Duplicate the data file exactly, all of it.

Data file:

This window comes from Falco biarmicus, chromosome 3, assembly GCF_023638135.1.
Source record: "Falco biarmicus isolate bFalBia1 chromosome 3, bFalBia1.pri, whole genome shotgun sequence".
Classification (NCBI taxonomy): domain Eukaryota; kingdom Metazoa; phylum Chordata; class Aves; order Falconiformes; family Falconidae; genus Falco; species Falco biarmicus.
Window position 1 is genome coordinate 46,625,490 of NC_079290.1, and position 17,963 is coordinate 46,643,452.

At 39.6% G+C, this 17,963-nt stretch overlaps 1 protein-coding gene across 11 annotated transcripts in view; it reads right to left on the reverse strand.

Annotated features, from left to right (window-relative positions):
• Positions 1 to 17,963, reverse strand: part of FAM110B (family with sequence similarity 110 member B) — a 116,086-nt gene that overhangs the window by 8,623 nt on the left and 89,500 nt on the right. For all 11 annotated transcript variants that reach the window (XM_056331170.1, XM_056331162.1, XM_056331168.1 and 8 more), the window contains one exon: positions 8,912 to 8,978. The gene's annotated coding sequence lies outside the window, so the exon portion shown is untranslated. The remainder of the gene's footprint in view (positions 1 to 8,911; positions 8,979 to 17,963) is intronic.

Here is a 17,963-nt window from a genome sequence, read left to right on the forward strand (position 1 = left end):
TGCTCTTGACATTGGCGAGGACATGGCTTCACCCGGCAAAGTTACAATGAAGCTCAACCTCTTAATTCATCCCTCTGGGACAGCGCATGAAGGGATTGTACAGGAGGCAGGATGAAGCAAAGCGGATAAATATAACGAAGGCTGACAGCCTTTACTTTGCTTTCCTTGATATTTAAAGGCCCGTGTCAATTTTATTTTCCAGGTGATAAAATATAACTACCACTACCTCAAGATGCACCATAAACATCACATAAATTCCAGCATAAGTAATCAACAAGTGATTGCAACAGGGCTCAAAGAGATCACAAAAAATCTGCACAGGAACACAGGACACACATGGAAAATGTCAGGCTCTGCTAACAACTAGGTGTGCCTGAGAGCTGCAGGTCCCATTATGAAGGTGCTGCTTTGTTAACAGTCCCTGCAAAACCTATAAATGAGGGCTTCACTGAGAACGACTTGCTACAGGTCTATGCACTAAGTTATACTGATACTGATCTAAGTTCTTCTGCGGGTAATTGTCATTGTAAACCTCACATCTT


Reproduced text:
This window comes from Falco biarmicus, chromosome 3, assembly GCF_023638135.1.
Source record: "Falco biarmicus isolate bFalBia1 chromosome 3, bFalBia1.pri, whole genome shotgun sequence".
Classification (NCBI taxonomy): domain Eukaryota; kingdom Metazoa; phylum Chordata; class Aves; order Falconiformes; family Falconidae; genus Falco; species Falco biarmicus.
Window position 1 is genome coordinate 46,625,490 of NC_079290.1, and position 17,963 is coordinate 46,643,452.

At 39.6% G+C, this 17,963-nt stretch overlaps 1 protein-coding gene across 11 annotated transcripts in view; it reads right to left on the reverse strand.

Annotated features, from left to right (window-relative positions):
• Positions 1 to 17,963, reverse strand: part of FAM110B (family with sequence similarity 110 member B) — a 116,086-nt gene that overhangs the window by 8,623 nt on the left and 89,500 nt on the right. For all 11 annotated transcript variants that reach the window (XM_056331170.1, XM_056331162.1, XM_056331168.1 and 8 more), the window contains one exon: positions 8,912 to 8,978. The gene's annotated coding sequence lies outside the window, so the exon portion shown is untranslated. The remainder of the gene's footprint in view (positions 1 to 8,911; positions 8,979 to 17,963) is intronic.

Here is a 17,963-nt window from a genome sequence, read left to right on the forward strand (position 1 = left end):
TGCTCTTGACATTGGCGAGGACATGGCTTCACCCGGCAAAGTTACAATGAAGCTCAACCTCTTAATTCATCCCTCTGGGACAGCGCATGAAGGGATTGTACAGGAGGCAGGATGAAGCAAAGCGGATAAATATAACGAAGGCTGACAGCCTTTACTTTGCTTTCCTTGATATTTAAAGGCCCGTGTCAATTTTATTTTCCAGGTGATAAAATATAACTACCACTACCTCAAGATGCACCATAAACATCACATAAATTCCAGCATAAGTAATCAACAAGTGATTGCAACAGGGCTCAAAGAGATCACAAAAAATCTGCACAGGAACACAGGACACACATGGAAAATGTCAGGCTCTGCTAACAACTAGGTGTGCCTGAGAGCTGCAGGTCCCATTATGAAGGTGCTGCTTTGTTAACAGTCCCTGCAAAACCTATAAATGAGGGCTTCACTGAGAACGACTTGCTACAGGTCTATGCACTAAGTTATACTGATACTGATCTAAGTTCTTCTGCGGGTAATTGTCATTGTAAACCTCACATCTT